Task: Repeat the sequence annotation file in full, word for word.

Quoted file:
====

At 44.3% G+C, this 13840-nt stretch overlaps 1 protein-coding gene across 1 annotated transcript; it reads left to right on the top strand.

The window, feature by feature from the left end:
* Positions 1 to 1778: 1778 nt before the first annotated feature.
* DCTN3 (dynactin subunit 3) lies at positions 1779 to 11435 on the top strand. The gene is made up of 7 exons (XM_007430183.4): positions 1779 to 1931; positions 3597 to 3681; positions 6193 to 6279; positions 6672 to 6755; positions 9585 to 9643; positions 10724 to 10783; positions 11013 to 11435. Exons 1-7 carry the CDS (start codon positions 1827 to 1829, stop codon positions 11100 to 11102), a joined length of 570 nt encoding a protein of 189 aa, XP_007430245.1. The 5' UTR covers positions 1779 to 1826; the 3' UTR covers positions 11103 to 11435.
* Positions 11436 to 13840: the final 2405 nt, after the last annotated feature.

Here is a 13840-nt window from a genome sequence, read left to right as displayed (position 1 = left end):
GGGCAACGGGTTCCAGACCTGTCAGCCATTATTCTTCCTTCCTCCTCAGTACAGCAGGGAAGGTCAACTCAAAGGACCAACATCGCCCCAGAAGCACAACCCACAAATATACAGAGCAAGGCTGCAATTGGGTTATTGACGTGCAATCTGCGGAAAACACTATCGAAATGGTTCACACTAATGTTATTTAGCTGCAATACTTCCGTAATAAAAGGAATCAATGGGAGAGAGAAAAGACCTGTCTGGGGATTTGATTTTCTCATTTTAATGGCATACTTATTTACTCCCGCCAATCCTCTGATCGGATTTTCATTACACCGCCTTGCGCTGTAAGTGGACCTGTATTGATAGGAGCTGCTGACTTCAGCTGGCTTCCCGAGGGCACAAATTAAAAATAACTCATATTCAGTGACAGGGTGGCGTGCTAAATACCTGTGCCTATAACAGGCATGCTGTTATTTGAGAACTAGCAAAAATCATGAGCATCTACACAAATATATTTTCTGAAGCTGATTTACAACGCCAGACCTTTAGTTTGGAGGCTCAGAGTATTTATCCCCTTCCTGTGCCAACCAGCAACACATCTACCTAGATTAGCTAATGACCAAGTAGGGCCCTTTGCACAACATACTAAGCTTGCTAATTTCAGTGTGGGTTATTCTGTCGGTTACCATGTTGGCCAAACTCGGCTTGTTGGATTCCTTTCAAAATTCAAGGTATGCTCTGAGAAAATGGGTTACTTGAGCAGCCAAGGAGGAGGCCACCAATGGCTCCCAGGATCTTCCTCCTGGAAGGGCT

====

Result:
At 44.3% G+C, this 13840-nt stretch overlaps 1 protein-coding gene across 1 annotated transcript; it reads left to right on the top strand.

The window, feature by feature from the left end:
* Positions 1 to 1778: 1778 nt before the first annotated feature.
* DCTN3 (dynactin subunit 3) lies at positions 1779 to 11435 on the top strand. The gene is made up of 7 exons (XM_007430183.4): positions 1779 to 1931; positions 3597 to 3681; positions 6193 to 6279; positions 6672 to 6755; positions 9585 to 9643; positions 10724 to 10783; positions 11013 to 11435. Exons 1-7 carry the CDS (start codon positions 1827 to 1829, stop codon positions 11100 to 11102), a joined length of 570 nt encoding a protein of 189 aa, XP_007430245.1. The 5' UTR covers positions 1779 to 1826; the 3' UTR covers positions 11103 to 11435.
* Positions 11436 to 13840: the final 2405 nt, after the last annotated feature.

Here is a 13840-nt window from a genome sequence, read left to right as displayed (position 1 = left end):
GGGCAACGGGTTCCAGACCTGTCAGCCATTATTCTTCCTTCCTCCTCAGTACAGCAGGGAAGGTCAACTCAAAGGACCAACATCGCCCCAGAAGCACAACCCACAAATATACAGAGCAAGGCTGCAATTGGGTTATTGACGTGCAATCTGCGGAAAACACTATCGAAATGGTTCACACTAATGTTATTTAGCTGCAATACTTCCGTAATAAAAGGAATCAATGGGAGAGAGAAAAGACCTGTCTGGGGATTTGATTTTCTCATTTTAATGGCATACTTATTTACTCCCGCCAATCCTCTGATCGGATTTTCATTACACCGCCTTGCGCTGTAAGTGGACCTGTATTGATAGGAGCTGCTGACTTCAGCTGGCTTCCCGAGGGCACAAATTAAAAATAACTCATATTCAGTGACAGGGTGGCGTGCTAAATACCTGTGCCTATAACAGGCATGCTGTTATTTGAGAACTAGCAAAAATCATGAGCATCTACACAAATATATTTTCTGAAGCTGATTTACAACGCCAGACCTTTAGTTTGGAGGCTCAGAGTATTTATCCCCTTCCTGTGCCAACCAGCAACACATCTACCTAGATTAGCTAATGACCAAGTAGGGCCCTTTGCACAACATACTAAGCTTGCTAATTTCAGTGTGGGTTATTCTGTCGGTTACCATGTTGGCCAAACTCGGCTTGTTGGATTCCTTTCAAAATTCAAGGTATGCTCTGAGAAAATGGGTTACTTGAGCAGCCAAGGAGGAGGCCACCAATGGCTCCCAGGATCTTCCTCCTGGAAGGGCT